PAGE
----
United Students Against Sweatshops raises awareness about UC cleaning staff
Monday morning, stacks of brightly colored construction paper and markers fill a table in Lower Wismer. Greeting students that approach the table, Ursinus junior Zev Bliss explains the initiative to write thank you cards for members of the cleaning staff.
Organized by United Students Against Sweatshops (USAS), the cards are intended to help build a relationship between students and the cleaning staff, a group that is often forgotten by the Ursinus community.
Students are encouraged to write words of gratitude for the work the cleaning staff contributes to everyday life at Ursinus. Bliss compiled a list of Spanish phrases to make students’ messages more easily accessible to Spanish-speaking members of the cleaning staff.
“For the entirety of the cleaning staff, Spanish is their first language,” Bliss, a core group member of USAS, explained.
Bliss described USAS’s mission of the thank you cards. “We are doing this specifically to reach out to students and build a sense of community between cleaning staff workers and our student body,” he said.
He also stressed their goal of inclusivity. As Ursinus does not directly hire its cleaning staff, it can become easy to forget that they are also members of the community.
“It’s easy to sort of alienate them, essentially because they do work we typically see as not valuable,” Bliss said. “It’s really important for us [USAS] that we view the cleaning staff as people and that we build a community with them, and show that we’re committed to caring about them and valuing them.”
According to USAS president Sam Wanta, “Our goal as USAS is to build a truly inclusive campus community that includes even our most forgotten-about individuals.”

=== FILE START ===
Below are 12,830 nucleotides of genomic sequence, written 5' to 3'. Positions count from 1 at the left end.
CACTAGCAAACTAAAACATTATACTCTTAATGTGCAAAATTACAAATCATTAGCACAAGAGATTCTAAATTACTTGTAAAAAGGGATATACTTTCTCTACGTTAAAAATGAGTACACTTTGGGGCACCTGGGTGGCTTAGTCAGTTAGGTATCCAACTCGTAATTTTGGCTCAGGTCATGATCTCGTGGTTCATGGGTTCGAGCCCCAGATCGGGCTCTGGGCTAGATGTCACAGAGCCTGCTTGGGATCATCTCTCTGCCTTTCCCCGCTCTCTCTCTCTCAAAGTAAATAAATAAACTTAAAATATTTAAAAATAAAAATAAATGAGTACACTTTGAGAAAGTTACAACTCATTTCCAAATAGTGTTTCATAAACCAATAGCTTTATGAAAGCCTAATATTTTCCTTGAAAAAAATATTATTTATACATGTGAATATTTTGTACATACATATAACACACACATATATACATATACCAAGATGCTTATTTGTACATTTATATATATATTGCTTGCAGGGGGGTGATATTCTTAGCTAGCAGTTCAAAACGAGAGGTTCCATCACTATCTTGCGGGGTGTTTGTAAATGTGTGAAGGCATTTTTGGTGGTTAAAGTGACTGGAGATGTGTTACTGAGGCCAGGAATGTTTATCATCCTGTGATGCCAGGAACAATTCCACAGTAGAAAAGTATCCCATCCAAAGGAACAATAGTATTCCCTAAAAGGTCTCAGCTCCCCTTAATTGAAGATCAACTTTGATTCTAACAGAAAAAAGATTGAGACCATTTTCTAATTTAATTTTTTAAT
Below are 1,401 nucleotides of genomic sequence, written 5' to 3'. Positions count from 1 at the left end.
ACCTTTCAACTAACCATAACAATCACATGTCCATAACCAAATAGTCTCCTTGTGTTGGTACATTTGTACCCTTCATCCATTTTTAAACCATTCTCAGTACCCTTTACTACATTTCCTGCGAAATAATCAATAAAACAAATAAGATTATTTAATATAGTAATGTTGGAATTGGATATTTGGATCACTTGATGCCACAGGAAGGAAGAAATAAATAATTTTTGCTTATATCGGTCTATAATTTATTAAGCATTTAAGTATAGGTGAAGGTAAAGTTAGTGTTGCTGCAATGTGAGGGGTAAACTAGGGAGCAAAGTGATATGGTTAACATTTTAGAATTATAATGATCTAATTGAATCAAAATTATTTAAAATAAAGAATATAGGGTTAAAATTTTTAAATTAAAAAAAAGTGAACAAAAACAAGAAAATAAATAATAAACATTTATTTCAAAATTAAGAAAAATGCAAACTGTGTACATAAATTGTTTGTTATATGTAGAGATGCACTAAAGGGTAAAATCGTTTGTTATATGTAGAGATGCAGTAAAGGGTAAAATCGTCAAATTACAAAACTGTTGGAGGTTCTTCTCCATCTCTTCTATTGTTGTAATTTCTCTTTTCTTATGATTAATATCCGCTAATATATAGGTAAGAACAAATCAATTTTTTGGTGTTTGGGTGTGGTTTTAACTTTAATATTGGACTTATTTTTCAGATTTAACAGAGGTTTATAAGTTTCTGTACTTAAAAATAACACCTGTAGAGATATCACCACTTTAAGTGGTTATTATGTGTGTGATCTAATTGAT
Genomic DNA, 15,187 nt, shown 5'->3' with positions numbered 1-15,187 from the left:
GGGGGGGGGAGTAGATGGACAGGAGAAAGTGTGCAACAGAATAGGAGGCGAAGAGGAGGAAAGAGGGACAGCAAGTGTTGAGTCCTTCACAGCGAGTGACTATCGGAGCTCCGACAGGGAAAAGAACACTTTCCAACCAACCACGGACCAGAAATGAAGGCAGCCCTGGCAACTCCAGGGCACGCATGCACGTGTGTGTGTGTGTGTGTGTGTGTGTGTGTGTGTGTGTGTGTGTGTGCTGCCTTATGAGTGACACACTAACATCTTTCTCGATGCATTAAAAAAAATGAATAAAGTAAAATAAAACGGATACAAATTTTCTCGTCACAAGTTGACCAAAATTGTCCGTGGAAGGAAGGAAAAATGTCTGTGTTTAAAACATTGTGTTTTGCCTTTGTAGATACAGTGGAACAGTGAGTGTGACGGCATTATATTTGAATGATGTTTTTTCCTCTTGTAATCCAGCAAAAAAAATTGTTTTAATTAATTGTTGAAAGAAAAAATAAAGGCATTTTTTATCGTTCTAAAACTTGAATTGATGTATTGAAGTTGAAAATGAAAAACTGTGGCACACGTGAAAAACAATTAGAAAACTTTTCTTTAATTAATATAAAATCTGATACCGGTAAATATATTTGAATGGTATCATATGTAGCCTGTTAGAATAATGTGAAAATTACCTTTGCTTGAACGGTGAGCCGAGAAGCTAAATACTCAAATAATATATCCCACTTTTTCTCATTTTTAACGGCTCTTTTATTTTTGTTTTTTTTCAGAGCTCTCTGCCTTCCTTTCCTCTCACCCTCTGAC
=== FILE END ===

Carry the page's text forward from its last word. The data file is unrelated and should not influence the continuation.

Bliss explained that USAS sees conditions for many campus workers, especially the cleaning staff, as less than ideal. “They’re subject to discrimination and harassment… and they deserve better. They deserve to be seen as part of the community and valued as such,” he said.
According to Bliss, USAS has been in communication with the Ursinus administration about issues that affect the cleaning staff.
The administration has informed USAS that they will strive to take these issues seriously. However, because the cleaning company Olympus is not affiliated with Ursinus, responsibility for these issues does not rest on the college’s administration.
USAS believes that in order to avoid these issues, Ursinus should directly hire members of the cleaning staff rather than relying on an outside company.
USAS strives to secure fair working conditions for the cleaning staff regardless of the college’s legal responsibility to do so. “Ursinus must hold itself accountable for the well-being of each person who is a part of this campus,” Wanta said.
With programs like the making of thank you cards, Bliss said, “We’re trying to build student awareness of the cleaning staff and of the problems that they face … so we can try to change those things and make it better for them.”
Though USAS is currently working towards worker justice on the Ursinus campus, Bliss explained that the issues that the Ursinus chapter of the national student-led organization tackles have broader implications. “We are focusing on our campus workers, but labor is an international issue and a national issue as well,” he said.
The Ursinus chapter of USAS holds the ultimate goal of institutional change. While their current efforts focus on ensuring that the cleaning staff is seen as equals within the Ursinus community, Bliss said this would be “impossible without creating institutional change.”
After attending regional and national USAS conferences, the group’s members are prepared to organize more events on campus this year.
“It was really informative and taught us a lot about organizing, and how important it was that we do things like this,” Bliss said. “It was a snapshot of what campus organizing looks like nationally.”
USAS also hopes to work with other social justice organizations on campus, such as FIA, ALMA, and SUN. “We would like to form a coalition of other justice-based organizations, because we know that all of the issues we’re talking about are connected,” Bliss said.
“The issue of unsafe or unfair labor conditions is a racialized issue, it’s a gendered issue,” Bliss said. “Everything we’re doing is connected to everything that other groups are doing, and we want to have more voice, more power.”
USAS will be hosting the card- making table each day this week until Thursday, from 11 a.m. to 1 p.m. each day.
Students who want to get involved with USAS can visit their facebook page or contact Bliss at email@example.com.